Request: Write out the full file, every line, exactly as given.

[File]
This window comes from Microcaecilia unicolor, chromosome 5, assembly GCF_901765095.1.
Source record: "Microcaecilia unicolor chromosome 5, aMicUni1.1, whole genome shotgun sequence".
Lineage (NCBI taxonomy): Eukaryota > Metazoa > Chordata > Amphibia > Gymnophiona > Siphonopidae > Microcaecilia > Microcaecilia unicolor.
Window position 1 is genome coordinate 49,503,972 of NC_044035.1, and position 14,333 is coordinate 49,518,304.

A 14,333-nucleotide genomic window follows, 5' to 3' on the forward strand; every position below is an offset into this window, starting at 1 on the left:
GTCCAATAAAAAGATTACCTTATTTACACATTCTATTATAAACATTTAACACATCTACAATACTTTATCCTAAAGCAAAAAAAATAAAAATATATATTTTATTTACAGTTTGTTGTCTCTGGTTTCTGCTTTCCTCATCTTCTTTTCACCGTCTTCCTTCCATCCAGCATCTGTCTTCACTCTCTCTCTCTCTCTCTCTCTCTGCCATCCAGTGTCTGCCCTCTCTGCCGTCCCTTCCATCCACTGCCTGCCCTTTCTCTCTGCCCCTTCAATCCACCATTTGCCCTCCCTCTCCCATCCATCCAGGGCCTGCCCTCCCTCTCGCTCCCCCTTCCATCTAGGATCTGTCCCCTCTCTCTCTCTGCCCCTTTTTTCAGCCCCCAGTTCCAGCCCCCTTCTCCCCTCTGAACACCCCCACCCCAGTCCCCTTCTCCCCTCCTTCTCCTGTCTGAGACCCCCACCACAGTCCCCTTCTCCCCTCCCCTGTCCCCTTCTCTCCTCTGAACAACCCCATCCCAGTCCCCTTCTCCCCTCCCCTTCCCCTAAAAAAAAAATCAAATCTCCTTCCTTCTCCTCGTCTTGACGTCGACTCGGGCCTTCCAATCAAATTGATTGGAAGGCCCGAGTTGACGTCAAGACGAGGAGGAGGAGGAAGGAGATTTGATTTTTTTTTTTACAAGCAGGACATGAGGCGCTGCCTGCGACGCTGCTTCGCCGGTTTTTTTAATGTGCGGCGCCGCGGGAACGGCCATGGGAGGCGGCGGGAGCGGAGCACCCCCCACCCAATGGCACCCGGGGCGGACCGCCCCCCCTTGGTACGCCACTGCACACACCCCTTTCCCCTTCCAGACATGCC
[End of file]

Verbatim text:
This window comes from Microcaecilia unicolor, chromosome 5, assembly GCF_901765095.1.
Source record: "Microcaecilia unicolor chromosome 5, aMicUni1.1, whole genome shotgun sequence".
Lineage (NCBI taxonomy): Eukaryota > Metazoa > Chordata > Amphibia > Gymnophiona > Siphonopidae > Microcaecilia > Microcaecilia unicolor.
Window position 1 is genome coordinate 49,503,972 of NC_044035.1, and position 14,333 is coordinate 49,518,304.

A 14,333-nucleotide genomic window follows, 5' to 3' on the forward strand; every position below is an offset into this window, starting at 1 on the left:
GTCCAATAAAAAGATTACCTTATTTACACATTCTATTATAAACATTTAACACATCTACAATACTTTATCCTAAAGCAAAAAAAATAAAAATATATATTTTATTTACAGTTTGTTGTCTCTGGTTTCTGCTTTCCTCATCTTCTTTTCACCGTCTTCCTTCCATCCAGCATCTGTCTTCACTCTCTCTCTCTCTCTCTCTCTCTGCCATCCAGTGTCTGCCCTCTCTGCCGTCCCTTCCATCCACTGCCTGCCCTTTCTCTCTGCCCCTTCAATCCACCATTTGCCCTCCCTCTCCCATCCATCCAGGGCCTGCCCTCCCTCTCGCTCCCCCTTCCATCTAGGATCTGTCCCCTCTCTCTCTCTGCCCCTTTTTTCAGCCCCCAGTTCCAGCCCCCTTCTCCCCTCTGAACACCCCCACCCCAGTCCCCTTCTCCCCTCCTTCTCCTGTCTGAGACCCCCACCACAGTCCCCTTCTCCCCTCCCCTGTCCCCTTCTCTCCTCTGAACAACCCCATCCCAGTCCCCTTCTCCCCTCCCCTTCCCCTAAAAAAAAAATCAAATCTCCTTCCTTCTCCTCGTCTTGACGTCGACTCGGGCCTTCCAATCAAATTGATTGGAAGGCCCGAGTTGACGTCAAGACGAGGAGGAGGAGGAAGGAGATTTGATTTTTTTTTTTACAAGCAGGACATGAGGCGCTGCCTGCGACGCTGCTTCGCCGGTTTTTTTAATGTGCGGCGCCGCGGGAACGGCCATGGGAGGCGGCGGGAGCGGAGCACCCCCCACCCAATGGCACCCGGGGCGGACCGCCCCCCCTTGGTACGCCACTGCACACACCCCTTTCCCCTTCCAGACATGCC